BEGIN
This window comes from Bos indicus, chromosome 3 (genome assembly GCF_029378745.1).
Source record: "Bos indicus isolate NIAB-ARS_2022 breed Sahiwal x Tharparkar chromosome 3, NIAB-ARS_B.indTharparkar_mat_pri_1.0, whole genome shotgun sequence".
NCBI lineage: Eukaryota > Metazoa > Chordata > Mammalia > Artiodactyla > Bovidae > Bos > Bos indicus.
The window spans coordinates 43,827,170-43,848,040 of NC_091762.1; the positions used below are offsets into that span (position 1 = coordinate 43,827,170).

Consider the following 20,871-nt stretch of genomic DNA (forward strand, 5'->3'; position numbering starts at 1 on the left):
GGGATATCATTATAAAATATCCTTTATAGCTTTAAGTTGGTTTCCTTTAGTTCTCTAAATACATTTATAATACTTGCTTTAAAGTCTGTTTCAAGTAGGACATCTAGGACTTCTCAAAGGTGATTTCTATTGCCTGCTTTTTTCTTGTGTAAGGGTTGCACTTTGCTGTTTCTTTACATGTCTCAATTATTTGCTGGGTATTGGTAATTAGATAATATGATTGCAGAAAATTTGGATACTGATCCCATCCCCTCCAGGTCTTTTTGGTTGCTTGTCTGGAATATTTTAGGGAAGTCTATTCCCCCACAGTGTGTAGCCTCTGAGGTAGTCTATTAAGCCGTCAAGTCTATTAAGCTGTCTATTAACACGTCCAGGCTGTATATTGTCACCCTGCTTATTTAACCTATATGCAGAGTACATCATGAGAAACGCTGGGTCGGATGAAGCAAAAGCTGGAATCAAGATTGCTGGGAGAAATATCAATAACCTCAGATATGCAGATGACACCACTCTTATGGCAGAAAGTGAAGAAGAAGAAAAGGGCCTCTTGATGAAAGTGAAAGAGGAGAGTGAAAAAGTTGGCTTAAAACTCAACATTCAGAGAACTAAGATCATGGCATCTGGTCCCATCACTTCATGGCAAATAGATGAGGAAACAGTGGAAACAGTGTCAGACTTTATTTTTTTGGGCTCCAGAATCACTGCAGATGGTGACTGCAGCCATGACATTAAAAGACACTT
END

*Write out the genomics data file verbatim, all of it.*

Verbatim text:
This window comes from Bos indicus, chromosome 3 (genome assembly GCF_029378745.1).
Source record: "Bos indicus isolate NIAB-ARS_2022 breed Sahiwal x Tharparkar chromosome 3, NIAB-ARS_B.indTharparkar_mat_pri_1.0, whole genome shotgun sequence".
NCBI lineage: Eukaryota > Metazoa > Chordata > Mammalia > Artiodactyla > Bovidae > Bos > Bos indicus.
The window spans coordinates 43,827,170-43,848,040 of NC_091762.1; the positions used below are offsets into that span (position 1 = coordinate 43,827,170).

Consider the following 20,871-nt stretch of genomic DNA (forward strand, 5'->3'; position numbering starts at 1 on the left):
GGGATATCATTATAAAATATCCTTTATAGCTTTAAGTTGGTTTCCTTTAGTTCTCTAAATACATTTATAATACTTGCTTTAAAGTCTGTTTCAAGTAGGACATCTAGGACTTCTCAAAGGTGATTTCTATTGCCTGCTTTTTTCTTGTGTAAGGGTTGCACTTTGCTGTTTCTTTACATGTCTCAATTATTTGCTGGGTATTGGTAATTAGATAATATGATTGCAGAAAATTTGGATACTGATCCCATCCCCTCCAGGTCTTTTTGGTTGCTTGTCTGGAATATTTTAGGGAAGTCTATTCCCCCACAGTGTGTAGCCTCTGAGGTAGTCTATTAAGCCGTCAAGTCTATTAAGCTGTCTATTAACACGTCCAGGCTGTATATTGTCACCCTGCTTATTTAACCTATATGCAGAGTACATCATGAGAAACGCTGGGTCGGATGAAGCAAAAGCTGGAATCAAGATTGCTGGGAGAAATATCAATAACCTCAGATATGCAGATGACACCACTCTTATGGCAGAAAGTGAAGAAGAAGAAAAGGGCCTCTTGATGAAAGTGAAAGAGGAGAGTGAAAAAGTTGGCTTAAAACTCAACATTCAGAGAACTAAGATCATGGCATCTGGTCCCATCACTTCATGGCAAATAGATGAGGAAACAGTGGAAACAGTGTCAGACTTTATTTTTTTGGGCTCCAGAATCACTGCAGATGGTGACTGCAGCCATGACATTAAAAGACACTT